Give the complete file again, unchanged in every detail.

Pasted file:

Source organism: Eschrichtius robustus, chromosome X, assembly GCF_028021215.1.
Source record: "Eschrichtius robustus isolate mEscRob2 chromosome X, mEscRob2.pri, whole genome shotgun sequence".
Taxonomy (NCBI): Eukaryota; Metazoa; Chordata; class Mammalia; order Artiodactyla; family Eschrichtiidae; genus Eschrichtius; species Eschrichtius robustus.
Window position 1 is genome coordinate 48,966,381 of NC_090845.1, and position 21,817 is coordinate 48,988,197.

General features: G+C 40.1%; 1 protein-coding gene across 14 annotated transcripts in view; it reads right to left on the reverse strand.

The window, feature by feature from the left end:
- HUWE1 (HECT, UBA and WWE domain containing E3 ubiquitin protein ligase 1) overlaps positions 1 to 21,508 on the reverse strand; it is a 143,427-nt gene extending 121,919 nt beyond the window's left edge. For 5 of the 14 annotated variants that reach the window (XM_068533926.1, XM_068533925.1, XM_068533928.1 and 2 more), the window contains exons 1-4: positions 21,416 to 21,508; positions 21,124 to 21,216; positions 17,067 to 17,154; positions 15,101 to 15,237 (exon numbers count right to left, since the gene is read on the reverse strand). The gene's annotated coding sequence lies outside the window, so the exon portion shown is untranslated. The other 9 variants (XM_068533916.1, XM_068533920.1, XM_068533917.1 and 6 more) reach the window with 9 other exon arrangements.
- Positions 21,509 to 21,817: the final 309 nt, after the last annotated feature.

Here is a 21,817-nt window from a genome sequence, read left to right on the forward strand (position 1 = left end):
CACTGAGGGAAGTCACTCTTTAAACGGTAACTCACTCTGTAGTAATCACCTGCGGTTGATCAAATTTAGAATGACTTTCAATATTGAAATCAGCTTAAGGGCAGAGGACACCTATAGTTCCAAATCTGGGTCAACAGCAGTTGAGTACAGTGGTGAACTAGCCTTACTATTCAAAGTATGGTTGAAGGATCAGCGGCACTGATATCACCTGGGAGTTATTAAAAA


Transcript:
Source organism: Eschrichtius robustus, chromosome X, assembly GCF_028021215.1.
Source record: "Eschrichtius robustus isolate mEscRob2 chromosome X, mEscRob2.pri, whole genome shotgun sequence".
Taxonomy (NCBI): Eukaryota; Metazoa; Chordata; class Mammalia; order Artiodactyla; family Eschrichtiidae; genus Eschrichtius; species Eschrichtius robustus.
Window position 1 is genome coordinate 48,966,381 of NC_090845.1, and position 21,817 is coordinate 48,988,197.

General features: G+C 40.1%; 1 protein-coding gene across 14 annotated transcripts in view; it reads right to left on the reverse strand.

The window, feature by feature from the left end:
- HUWE1 (HECT, UBA and WWE domain containing E3 ubiquitin protein ligase 1) overlaps positions 1 to 21,508 on the reverse strand; it is a 143,427-nt gene extending 121,919 nt beyond the window's left edge. For 5 of the 14 annotated variants that reach the window (XM_068533926.1, XM_068533925.1, XM_068533928.1 and 2 more), the window contains exons 1-4: positions 21,416 to 21,508; positions 21,124 to 21,216; positions 17,067 to 17,154; positions 15,101 to 15,237 (exon numbers count right to left, since the gene is read on the reverse strand). The gene's annotated coding sequence lies outside the window, so the exon portion shown is untranslated. The other 9 variants (XM_068533916.1, XM_068533920.1, XM_068533917.1 and 6 more) reach the window with 9 other exon arrangements.
- Positions 21,509 to 21,817: the final 309 nt, after the last annotated feature.

Here is a 21,817-nt window from a genome sequence, read left to right on the forward strand (position 1 = left end):
CACTGAGGGAAGTCACTCTTTAAACGGTAACTCACTCTGTAGTAATCACCTGCGGTTGATCAAATTTAGAATGACTTTCAATATTGAAATCAGCTTAAGGGCAGAGGACACCTATAGTTCCAAATCTGGGTCAACAGCAGTTGAGTACAGTGGTGAACTAGCCTTACTATTCAAAGTATGGTTGAAGGATCAGCGGCACTGATATCACCTGGGAGTTATTAAAAA